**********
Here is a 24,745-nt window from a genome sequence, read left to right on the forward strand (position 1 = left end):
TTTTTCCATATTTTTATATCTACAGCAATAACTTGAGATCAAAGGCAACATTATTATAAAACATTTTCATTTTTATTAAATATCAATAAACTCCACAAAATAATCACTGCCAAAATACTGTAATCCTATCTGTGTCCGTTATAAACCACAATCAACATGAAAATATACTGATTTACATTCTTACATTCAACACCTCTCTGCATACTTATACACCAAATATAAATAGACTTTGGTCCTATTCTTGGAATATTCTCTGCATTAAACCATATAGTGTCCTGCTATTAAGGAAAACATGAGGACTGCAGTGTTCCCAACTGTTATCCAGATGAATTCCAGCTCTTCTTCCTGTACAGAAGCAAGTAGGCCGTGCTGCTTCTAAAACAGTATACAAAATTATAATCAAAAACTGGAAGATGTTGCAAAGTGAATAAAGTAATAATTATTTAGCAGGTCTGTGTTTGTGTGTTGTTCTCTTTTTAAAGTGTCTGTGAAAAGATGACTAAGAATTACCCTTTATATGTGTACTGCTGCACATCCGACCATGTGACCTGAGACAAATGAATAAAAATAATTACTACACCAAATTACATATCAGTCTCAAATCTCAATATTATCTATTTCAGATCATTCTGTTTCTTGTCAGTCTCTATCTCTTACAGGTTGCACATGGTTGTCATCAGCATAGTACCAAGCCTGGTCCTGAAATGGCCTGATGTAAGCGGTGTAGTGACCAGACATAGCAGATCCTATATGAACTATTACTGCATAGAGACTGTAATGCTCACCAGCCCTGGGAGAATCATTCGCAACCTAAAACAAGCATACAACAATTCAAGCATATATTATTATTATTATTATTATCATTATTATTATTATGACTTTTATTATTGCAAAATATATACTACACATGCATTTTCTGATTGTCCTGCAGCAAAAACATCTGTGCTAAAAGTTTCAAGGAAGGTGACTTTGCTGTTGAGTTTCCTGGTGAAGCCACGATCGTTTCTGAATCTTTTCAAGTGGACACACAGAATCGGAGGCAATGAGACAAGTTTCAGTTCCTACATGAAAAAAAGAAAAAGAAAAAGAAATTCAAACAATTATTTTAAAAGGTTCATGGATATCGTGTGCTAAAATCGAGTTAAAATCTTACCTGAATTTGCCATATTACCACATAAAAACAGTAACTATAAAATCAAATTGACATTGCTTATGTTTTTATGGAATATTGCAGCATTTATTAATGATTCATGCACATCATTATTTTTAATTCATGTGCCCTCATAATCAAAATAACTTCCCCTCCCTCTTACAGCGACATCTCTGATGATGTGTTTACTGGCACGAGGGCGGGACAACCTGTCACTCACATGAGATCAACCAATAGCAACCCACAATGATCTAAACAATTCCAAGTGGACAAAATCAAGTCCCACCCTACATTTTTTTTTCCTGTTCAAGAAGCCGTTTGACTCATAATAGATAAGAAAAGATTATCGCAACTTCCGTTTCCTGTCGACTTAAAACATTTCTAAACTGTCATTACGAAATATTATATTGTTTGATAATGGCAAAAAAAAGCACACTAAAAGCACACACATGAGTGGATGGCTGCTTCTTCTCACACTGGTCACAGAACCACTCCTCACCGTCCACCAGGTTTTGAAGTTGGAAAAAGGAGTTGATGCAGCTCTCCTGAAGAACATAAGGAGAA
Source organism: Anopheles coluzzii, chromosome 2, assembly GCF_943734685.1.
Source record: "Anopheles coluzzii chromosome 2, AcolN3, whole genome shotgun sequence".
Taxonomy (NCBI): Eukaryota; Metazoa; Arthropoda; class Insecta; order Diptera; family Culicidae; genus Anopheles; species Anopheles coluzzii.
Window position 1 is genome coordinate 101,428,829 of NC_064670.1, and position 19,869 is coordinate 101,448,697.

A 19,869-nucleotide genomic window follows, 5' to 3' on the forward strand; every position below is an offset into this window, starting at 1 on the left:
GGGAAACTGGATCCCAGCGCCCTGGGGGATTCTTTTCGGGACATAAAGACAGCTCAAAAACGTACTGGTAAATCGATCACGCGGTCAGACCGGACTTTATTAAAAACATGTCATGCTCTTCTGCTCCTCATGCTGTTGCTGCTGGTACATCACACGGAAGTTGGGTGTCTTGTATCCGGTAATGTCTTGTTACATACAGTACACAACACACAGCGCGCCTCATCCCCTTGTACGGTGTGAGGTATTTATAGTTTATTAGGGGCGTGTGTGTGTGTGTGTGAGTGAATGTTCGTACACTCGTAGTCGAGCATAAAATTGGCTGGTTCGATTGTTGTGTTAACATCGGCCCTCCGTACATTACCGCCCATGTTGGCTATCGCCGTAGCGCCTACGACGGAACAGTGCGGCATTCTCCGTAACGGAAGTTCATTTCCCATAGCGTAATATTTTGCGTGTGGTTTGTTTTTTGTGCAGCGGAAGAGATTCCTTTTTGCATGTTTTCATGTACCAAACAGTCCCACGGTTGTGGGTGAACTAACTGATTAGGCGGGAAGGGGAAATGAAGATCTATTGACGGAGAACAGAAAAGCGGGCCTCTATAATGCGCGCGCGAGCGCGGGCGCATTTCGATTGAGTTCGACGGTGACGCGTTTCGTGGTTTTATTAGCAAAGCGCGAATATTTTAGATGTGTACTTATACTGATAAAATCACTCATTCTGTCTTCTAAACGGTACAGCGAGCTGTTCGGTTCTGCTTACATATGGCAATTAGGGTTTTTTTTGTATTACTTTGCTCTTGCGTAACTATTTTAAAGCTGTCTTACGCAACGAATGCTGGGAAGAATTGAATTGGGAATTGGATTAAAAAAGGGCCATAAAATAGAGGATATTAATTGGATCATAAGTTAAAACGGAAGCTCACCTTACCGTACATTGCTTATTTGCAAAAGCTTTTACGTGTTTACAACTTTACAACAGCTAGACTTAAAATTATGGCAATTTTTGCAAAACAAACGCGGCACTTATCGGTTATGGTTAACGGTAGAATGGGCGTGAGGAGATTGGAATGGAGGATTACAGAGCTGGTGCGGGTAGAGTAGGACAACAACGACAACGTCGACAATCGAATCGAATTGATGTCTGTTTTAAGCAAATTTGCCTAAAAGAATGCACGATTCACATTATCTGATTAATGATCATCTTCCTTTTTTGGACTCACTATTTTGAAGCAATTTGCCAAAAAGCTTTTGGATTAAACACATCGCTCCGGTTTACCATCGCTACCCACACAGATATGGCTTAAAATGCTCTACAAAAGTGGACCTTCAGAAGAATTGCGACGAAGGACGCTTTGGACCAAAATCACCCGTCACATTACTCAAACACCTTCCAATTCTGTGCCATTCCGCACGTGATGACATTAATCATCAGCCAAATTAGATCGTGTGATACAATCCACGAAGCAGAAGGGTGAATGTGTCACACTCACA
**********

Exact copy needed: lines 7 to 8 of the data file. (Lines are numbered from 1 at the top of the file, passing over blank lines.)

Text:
A 19,869-nucleotide genomic window follows, 5' to 3' on the forward strand; every position below is an offset into this window, starting at 1 on the left:
GGGAAACTGGATCCCAGCGCCCTGGGGGATTCTTTTCGGGACATAAAGACAGCTCAAAAACGTACTGGTAAATCGATCACGCGGTCAGACCGGACTTTATTAAAAACATGTCATGCTCTTCTGCTCCTCATGCTGTTGCTGCTGGTACATCACACGGAAGTTGGGTGTCTTGTATCCGGTAATGTCTTGTTACATACAGTACACAACACACAGCGCGCCTCATCCCCTTGTACGGTGTGAGGTATTTATAGTTTATTAGGGGCGTGTGTGTGTGTGTGTGAGTGAATGTTCGTACACTCGTAGTCGAGCATAAAATTGGCTGGTTCGATTGTTGTGTTAACATCGGCCCTCCGTACATTACCGCCCATGTTGGCTATCGCCGTAGCGCCTACGACGGAACAGTGCGGCATTCTCCGTAACGGAAGTTCATTTCCCATAGCGTAATATTTTGCGTGTGGTTTGTTTTTTGTGCAGCGGAAGAGATTCCTTTTTGCATGTTTTCATGTACCAAACAGTCCCACGGTTGTGGGTGAACTAACTGATTAGGCGGGAAGGGGAAATGAAGATCTATTGACGGAGAACAGAAAAGCGGGCCTCTATAATGCGCGCGCGAGCGCGGGCGCATTTCGATTGAGTTCGACGGTGACGCGTTTCGTGGTTTTATTAGCAAAGCGCGAATATTTTAGATGTGTACTTATACTGATAAAATCACTCATTCTGTCTTCTAAACGGTACAGCGAGCTGTTCGGTTCTGCTTACATATGGCAATTAGGGTTTTTTTTGTATTACTTTGCTCTTGCGTAACTATTTTAAAGCTGTCTTACGCAACGAATGCTGGGAAGAATTGAATTGGGAATTGGATTAAAAAAGGGCCATAAAATAGAGGATATTAATTGGATCATAAGTTAAAACGGAAGCTCACCTTACCGTACATTGCTTATTTGCAAAAGCTTTTACGTGTTTACAACTTTACAACAGCTAGACTTAAAATTATGGCAATTTTTGCAAAACAAACGCGGCACTTATCGGTTATGGTTAACGGTAGAATGGGCGTGAGGAGATTGGAATGGAGGATTACAGAGCTGGTGCGGGTAGAGTAGGACAACAACGACAACGTCGACAATCGAATCGAATTGATGTCTGTTTTAAGCAAATTTGCCTAAAAGAATGCACGATTCACATTATCTGATTAATGATCATCTTCCTTTTTTGGACTCACTATTTTGAAGCAATTTGCCAAAAAGCTTTTGGATTAAACACATCGCTCCGGTTTACCATCGCTACCCACACAGATATGGCTTAAAATGCTCTACAAAAGTGGACCTTCAGAAGAATTGCGACGAAGGACGCTTTGGACCAAAATCACCCGTCACATTACTCAAACACCTTCCAATTCTGTGCCATTCCGCACGTGATGACATTAATCATCAGCCAAATTAGATCGTGTGATACAATCCACGAAGCAGAAGGGTGAATGTGTCACACTCACA